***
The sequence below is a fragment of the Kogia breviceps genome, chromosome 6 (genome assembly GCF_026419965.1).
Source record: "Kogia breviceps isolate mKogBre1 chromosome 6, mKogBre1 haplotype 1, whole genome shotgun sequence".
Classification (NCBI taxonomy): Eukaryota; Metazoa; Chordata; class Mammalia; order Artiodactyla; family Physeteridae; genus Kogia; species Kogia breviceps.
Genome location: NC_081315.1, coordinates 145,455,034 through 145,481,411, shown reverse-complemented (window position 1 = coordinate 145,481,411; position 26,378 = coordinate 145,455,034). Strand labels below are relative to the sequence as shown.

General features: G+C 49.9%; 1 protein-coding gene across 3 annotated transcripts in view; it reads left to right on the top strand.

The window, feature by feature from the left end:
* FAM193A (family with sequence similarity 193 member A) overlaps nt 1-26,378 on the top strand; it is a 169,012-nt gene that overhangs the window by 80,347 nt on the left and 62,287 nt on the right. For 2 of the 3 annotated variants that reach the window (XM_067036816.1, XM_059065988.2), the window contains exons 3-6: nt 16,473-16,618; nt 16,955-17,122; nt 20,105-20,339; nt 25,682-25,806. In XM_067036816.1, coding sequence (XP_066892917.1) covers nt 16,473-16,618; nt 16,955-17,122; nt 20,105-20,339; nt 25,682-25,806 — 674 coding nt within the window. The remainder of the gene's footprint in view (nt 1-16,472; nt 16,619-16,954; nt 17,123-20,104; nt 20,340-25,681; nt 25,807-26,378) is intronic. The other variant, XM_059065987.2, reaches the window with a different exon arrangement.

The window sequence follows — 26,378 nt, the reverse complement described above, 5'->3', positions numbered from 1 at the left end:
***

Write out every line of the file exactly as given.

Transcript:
The sequence below is a fragment of the Kogia breviceps genome, chromosome 6 (genome assembly GCF_026419965.1).
Source record: "Kogia breviceps isolate mKogBre1 chromosome 6, mKogBre1 haplotype 1, whole genome shotgun sequence".
Classification (NCBI taxonomy): Eukaryota; Metazoa; Chordata; class Mammalia; order Artiodactyla; family Physeteridae; genus Kogia; species Kogia breviceps.
Genome location: NC_081315.1, coordinates 145,455,034 through 145,481,411, shown reverse-complemented (window position 1 = coordinate 145,481,411; position 26,378 = coordinate 145,455,034). Strand labels below are relative to the sequence as shown.

General features: G+C 49.9%; 1 protein-coding gene across 3 annotated transcripts in view; it reads left to right on the top strand.

The window, feature by feature from the left end:
* FAM193A (family with sequence similarity 193 member A) overlaps nt 1-26,378 on the top strand; it is a 169,012-nt gene that overhangs the window by 80,347 nt on the left and 62,287 nt on the right. For 2 of the 3 annotated variants that reach the window (XM_067036816.1, XM_059065988.2), the window contains exons 3-6: nt 16,473-16,618; nt 16,955-17,122; nt 20,105-20,339; nt 25,682-25,806. In XM_067036816.1, coding sequence (XP_066892917.1) covers nt 16,473-16,618; nt 16,955-17,122; nt 20,105-20,339; nt 25,682-25,806 — 674 coding nt within the window. The remainder of the gene's footprint in view (nt 1-16,472; nt 16,619-16,954; nt 17,123-20,104; nt 20,340-25,681; nt 25,807-26,378) is intronic. The other variant, XM_059065987.2, reaches the window with a different exon arrangement.

The window sequence follows — 26,378 nt, the reverse complement described above, 5'->3', positions numbered from 1 at the left end: